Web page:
What We Do
Wildlife conservation is at the heart of the National Wildlife Refuge System. It drives everything on U.S. Fish and Wildlife Service lands and waters managed within the Refuge System, from the purposes for which a is established to the recreational activities offered to the resource management tools used. Using conservation best practices, the Refuge System manages Service lands and waters to help ensure the survival of native wildlife species.
In the Long Lake Wetland Management District, the focus is primarily administration involving the enhancement of private lands for wildlife through cooperative agreements with private landowners. This includes wetland and grassland easements on private lands. An easement is a legal agreement signed with the United States of America, through the U.S. Fish and Wildlife Service, that pays landowners to permanently protect wetlands and/or grasslands. Wetlands covered by an easement cannot be drained, filled, leveled, or burned. When these wetlands dry up naturally, they can be farmed, grazed, or hayed. The grassland easement, frequently used in combination with a wetland easement, restricts haying, mowing, and grass seed harvest until after July 15 of each year. This restriction is to help grassland nesting species, such as ducks and pheasants, complete their nesting before the grass is disturbed.
Management and Conservation
Wildlife managers use a variety of tools to manage habitat for many species of wildlife.
Controlled burns are often called prescribed burns because wildlife managers write a careful prescription of the weather conditions, equipment, and people necessary to safely conduct a burn that will have the desired ecological effect. Fire is used to help wildlife and wildlife habitat by stimulating prairie plant growth, increasing soil nutrients, and setting back the invading trees and other species not adapted to life on the prairie.
Prairie animals are also adapted to fire. Some go underground during the fire. Others simply fly or run away from the fire. Sometimes, birds lose their nests to fire, but native grassland species have an adaptation for this - they quickly respond by building a new nest and laying a new clutch of eggs. While there is some short-term loss to some nests or animals, these same species depend on fire for their survival, since many prairie plants and animals cannot survive long, once shrubs or trees take over their grassland habitat.
Rotational Livestock Grazing
Refuge managers work together with local ranchers to mimic natural disturbances that were once caused by large herds of free-ranging bison and elk on the prairie. Through livestock grazing, invasive cool-season grasses and other invasive plants can be stressed, which favors native grasses and forbs such as western wheatgrass, green needlegrass, blue grama, little bluestem, purple coneflowers, goldenrods, and low growing shrubs. Grazing can greatly influence theand diversity of grassland communities.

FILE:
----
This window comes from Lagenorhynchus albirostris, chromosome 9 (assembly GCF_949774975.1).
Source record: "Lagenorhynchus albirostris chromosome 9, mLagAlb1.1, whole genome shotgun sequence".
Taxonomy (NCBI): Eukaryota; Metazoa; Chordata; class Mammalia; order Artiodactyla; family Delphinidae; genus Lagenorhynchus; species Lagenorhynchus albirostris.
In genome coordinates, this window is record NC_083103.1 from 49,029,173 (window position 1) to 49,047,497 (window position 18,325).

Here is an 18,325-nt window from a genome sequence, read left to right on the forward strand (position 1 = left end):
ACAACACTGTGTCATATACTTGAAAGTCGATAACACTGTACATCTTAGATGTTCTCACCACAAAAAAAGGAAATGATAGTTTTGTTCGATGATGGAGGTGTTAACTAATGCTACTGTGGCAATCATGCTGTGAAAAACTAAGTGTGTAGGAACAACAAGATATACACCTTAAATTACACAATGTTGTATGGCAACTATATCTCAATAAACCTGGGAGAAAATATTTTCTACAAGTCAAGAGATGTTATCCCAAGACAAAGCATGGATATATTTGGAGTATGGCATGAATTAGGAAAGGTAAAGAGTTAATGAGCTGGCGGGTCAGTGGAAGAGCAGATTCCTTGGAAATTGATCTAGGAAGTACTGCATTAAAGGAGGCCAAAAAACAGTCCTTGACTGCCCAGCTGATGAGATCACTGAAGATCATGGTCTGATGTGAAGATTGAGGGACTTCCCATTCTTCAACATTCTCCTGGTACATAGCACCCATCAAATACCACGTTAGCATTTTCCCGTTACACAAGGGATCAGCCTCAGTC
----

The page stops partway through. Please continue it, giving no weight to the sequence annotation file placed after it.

Water Level Management
To foster desired plant growth, water levels on wetlands are carefully monitored and controlled with water control structures. Management objectives focus on providing habitat and food for nesting, rearing, and migrating birds. An especially important plant, sago pondweed, provides shoots and tubers as a food source for birds. The invertebrates these plants support are also an important food source for waterfowl, shorebirds, and many other wildlife species, especially when nurturing broods.
Invasive Species Control
Invasive species are plants and animals that are not native to an area, and can cause economic or environmental harm. One of the largest threats to public lands in the United States, next to habitat loss, is the invasion of invasive plant and animal species. If left unchecked,can alter habitat and water quality.
Refuge managers use livestock grazing, burning, chemical application and insects to control invasive plants such as smooth bromegrass, Kentucky bluegrass, Canada thistle, absinth wormwood, leafy spurge, Russian olive, and Siberian elm trees.
We offer the following services:
- A staffed office at Long Lake National Wildlife Refuge, near Moffit ND, with local hunting and wildlife viewing information.
- Educational brochures, including a map of the Waterfowl Production Areas.
- Environmental education programs for local schools and groups (contact Refuge manager).
- Administration of cooperative agriculture programs.
- Issuance of Special Use Permits.
- Project reviews related to energy development when U.S. Fish and Wildlife Service interests are involved.
- A Partners for Fish and Wildlife program for private landowners who are interested in conservation and funding opportunities on private land.
Laws and Regulations
The National Wildlife Refuge System, the only system of Federal lands devoted specifically to wildlife, is a network of diverse and strategically located habitats. More than 565 national wildlife refuges and thousands of waterfowl production areas across the United States teem with millions of migratory birds. They serve as havens for hundreds of endangered species and host an enormous variety of other plants and animals. Over 39 million people visit units of the National Wildlife Refuge System each year to enjoy a wide range of wildlife related recreational opportunities. To maintain this system, the passage and creation of laws and regulations, such as the National Wildlife Refuge System Improvement Act, ensures a strong and singular wildlife conservation mission.